Monday, 25 June 2018
Yuan-ti hate hate hate hate hate anyone who isn't a yuan-ti. Especially any other creature who have the disgusting physical defect of not having scales. These Scaleless Ones are becoming increasingly troubling, what with their insistence on learning magic. This has forced that hands of yuan-ti lords, making them train elite groups of mages which expand on the race's natural spellcasting capabilities. Thus were created the mageslayers.
While the mageslayer has a couple of offensive spells (namely fireball, burning hands and acid splash), most of it's magic is geared towards espionage and quick, deadly takedowns. Yuan-ti favour sneak attacks over anything that calls attention to themselves. Take out the enemy slowly, one by one. If this is impossible, retreat. So the yuan-ti mageslayer will disguise itself, either as a disgusting Scaleless One, a pitiful but graceful small viper, or simply condescend to blend into their surroundings. Disenchant enemy weapons and block the abilities of any spellcasters. Lure them down wrong paths with invisible hands. And when the last intruder is left alive, grab him, and teleport away with your soon-to-be precious sacrifice.
Monday, 18 June 2018
The pennaggolan is a type of almost exclusively female vampires. Like most vampires, they are nocturnal, but are immune to the dangers of sunlight. By day, the pennaggolan appears as a normal woman, but at night the head detaches itself from the body, dragging its entrails along with it and flies away. It often stalks lonely roads and houses, throttling travellers and feeding on their blood.
The best way to defeat a pennaggolan in to find its vacant body. The body can be destroyed, leaving the vampire permanently exposed in its gory from. Alternatively, the body (currently hollow) can be filled with thorns or broken glass, so that the pennaggolan's guts are lethally shredded when it tries to re-attach itself.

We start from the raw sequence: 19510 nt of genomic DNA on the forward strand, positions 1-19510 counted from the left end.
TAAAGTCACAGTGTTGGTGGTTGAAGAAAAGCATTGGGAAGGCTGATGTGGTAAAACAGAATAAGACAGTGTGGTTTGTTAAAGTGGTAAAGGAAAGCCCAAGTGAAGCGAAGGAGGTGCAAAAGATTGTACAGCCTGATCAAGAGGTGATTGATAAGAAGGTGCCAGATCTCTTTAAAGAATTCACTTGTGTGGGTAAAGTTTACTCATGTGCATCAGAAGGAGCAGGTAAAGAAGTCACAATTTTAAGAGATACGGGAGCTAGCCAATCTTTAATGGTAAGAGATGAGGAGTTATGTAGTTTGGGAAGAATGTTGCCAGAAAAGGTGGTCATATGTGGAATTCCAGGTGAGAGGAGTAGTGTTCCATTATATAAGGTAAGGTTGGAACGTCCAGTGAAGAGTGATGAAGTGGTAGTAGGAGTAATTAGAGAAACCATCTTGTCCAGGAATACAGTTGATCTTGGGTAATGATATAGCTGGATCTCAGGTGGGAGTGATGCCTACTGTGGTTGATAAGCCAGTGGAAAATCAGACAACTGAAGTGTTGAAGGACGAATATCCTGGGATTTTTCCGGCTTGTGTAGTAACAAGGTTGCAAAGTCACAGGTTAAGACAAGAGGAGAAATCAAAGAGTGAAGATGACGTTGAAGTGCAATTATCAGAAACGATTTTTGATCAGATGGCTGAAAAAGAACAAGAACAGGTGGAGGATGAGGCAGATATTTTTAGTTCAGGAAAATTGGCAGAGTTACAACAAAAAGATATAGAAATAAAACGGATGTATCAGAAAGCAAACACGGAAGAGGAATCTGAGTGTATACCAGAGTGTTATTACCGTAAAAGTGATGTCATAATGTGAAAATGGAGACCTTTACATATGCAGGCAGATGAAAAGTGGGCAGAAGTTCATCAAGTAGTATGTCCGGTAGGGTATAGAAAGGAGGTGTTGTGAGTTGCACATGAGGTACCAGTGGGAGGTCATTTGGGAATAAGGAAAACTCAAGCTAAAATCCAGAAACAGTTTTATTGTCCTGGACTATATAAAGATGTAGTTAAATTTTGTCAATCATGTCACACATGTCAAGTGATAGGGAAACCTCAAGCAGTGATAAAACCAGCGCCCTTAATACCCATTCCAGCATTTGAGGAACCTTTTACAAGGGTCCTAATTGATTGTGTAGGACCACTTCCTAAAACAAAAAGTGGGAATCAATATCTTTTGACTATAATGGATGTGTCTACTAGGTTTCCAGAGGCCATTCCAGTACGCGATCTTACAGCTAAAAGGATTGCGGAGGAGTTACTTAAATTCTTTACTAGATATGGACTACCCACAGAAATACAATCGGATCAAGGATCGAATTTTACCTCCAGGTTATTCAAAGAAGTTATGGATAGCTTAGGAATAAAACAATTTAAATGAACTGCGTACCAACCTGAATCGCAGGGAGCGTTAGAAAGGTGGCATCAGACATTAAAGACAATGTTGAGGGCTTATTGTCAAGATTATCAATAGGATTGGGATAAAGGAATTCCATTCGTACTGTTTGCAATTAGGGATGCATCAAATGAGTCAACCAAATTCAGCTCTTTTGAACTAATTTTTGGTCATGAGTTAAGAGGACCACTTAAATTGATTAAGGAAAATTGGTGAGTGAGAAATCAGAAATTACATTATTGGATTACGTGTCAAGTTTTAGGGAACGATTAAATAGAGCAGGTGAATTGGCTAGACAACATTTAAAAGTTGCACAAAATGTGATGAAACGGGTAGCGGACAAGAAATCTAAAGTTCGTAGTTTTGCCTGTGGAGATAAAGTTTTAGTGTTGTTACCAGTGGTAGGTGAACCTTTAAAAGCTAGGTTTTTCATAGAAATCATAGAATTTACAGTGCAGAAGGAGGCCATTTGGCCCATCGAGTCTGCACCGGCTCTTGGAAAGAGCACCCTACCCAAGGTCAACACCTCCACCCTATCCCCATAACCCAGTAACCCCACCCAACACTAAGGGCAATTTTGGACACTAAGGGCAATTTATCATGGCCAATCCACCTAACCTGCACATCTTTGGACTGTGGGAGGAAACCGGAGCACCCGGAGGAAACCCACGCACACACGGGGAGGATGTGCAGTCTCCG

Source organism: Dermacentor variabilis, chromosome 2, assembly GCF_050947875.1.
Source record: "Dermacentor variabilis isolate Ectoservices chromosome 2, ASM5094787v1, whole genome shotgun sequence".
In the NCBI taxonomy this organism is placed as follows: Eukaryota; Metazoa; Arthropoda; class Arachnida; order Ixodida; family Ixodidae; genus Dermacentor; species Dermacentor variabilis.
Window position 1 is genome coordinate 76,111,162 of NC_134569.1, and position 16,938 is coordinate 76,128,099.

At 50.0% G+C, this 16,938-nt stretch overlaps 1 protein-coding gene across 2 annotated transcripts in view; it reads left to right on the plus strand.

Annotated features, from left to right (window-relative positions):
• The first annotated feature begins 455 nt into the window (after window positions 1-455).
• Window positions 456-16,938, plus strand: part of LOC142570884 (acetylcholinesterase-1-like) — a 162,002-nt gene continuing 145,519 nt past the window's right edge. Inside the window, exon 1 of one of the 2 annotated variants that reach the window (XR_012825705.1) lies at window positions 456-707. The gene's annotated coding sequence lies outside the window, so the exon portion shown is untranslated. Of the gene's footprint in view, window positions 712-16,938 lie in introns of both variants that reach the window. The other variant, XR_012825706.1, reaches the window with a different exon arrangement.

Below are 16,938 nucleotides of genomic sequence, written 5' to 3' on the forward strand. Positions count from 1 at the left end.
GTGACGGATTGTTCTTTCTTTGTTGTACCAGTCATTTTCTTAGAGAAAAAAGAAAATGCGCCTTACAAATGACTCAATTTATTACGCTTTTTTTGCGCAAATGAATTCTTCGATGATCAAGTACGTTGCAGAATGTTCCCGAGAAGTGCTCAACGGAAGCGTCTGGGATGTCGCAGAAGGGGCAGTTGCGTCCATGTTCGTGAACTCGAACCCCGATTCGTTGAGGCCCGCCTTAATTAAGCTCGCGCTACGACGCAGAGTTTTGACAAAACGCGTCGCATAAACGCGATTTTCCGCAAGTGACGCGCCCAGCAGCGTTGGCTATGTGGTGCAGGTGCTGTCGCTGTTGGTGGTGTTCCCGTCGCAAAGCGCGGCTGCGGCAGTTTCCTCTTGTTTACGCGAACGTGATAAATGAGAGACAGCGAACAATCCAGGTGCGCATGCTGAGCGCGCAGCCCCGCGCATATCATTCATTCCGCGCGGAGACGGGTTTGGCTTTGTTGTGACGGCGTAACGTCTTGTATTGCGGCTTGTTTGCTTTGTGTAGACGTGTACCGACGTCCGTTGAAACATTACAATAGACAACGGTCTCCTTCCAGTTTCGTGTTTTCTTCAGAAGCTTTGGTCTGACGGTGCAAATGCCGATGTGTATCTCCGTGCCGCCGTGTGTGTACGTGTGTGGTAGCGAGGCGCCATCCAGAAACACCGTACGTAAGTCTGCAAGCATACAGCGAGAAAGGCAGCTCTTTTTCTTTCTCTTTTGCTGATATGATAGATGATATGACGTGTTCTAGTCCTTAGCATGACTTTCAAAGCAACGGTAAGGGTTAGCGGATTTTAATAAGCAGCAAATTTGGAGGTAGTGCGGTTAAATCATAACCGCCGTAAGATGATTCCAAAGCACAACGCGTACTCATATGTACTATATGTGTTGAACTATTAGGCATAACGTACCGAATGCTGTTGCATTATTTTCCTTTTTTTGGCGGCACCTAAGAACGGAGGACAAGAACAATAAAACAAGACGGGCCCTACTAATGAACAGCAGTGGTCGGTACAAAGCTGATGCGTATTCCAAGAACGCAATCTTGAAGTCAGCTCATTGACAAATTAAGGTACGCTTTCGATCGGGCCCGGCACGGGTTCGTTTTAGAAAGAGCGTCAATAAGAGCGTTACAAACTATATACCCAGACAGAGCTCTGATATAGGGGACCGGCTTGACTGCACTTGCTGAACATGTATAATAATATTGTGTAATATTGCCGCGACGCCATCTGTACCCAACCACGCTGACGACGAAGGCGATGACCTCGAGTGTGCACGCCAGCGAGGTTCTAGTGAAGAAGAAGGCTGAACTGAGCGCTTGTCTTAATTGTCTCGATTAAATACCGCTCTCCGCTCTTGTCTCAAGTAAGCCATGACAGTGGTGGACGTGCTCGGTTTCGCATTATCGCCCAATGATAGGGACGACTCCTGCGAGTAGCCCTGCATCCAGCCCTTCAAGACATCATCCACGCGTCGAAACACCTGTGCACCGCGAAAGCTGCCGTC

This creature come from Malaysian mythology. In the Malaysian tales, the pennaggolan (alternate names pennanggalan, hantu pennangal, balah-balah...) is usually a midwife. Some legends I've found say that the midwives make deals with spirits for supernatural powers, but fail to hold up their part of the bargain and get cursed to become these monsters. The pennagolan perches on the roof of a house containing children, pregnant women or women in labour, and feeds on their blood with an invisible tongue. Like in other vampire tales, the victim eventually contracts a wasting disease and dies.
When the pennaggolan returns home, she soaks her guts in vinegar to shrink them, so she can squeeze back into her body. Getting out is easy, but you try squeezing lungs and metres of intestines back in through a narrow neck-hole. Since the darkness can hide the face of a pennaggolan, sometimes the best way to tell if a woman is a monster or not is if she smells really strongly of vinegar.
There are a lot of variants of this monsters across East Asia. The Phillipines have the manananggal (detaches its upper body from its lower body), Bali has the leyak (way scarier face, also feeds on corpses), and Thailand has the krause (cursed with hunger; feeds on blood, flesh and poop).
I remember first reading about this monster when I was really young. I think it was maybe in some spooky Halloween edition of a kids magazine or something. I was quite struck by how weird it was. And also the whole protecting yourself by sticking a bunch of thorns and pointy leaves around you window. Them dangling guts don't wanna get tangled up in that mess.
Pretty reminiscent of the vargouille.
Sunday, 10 June 2018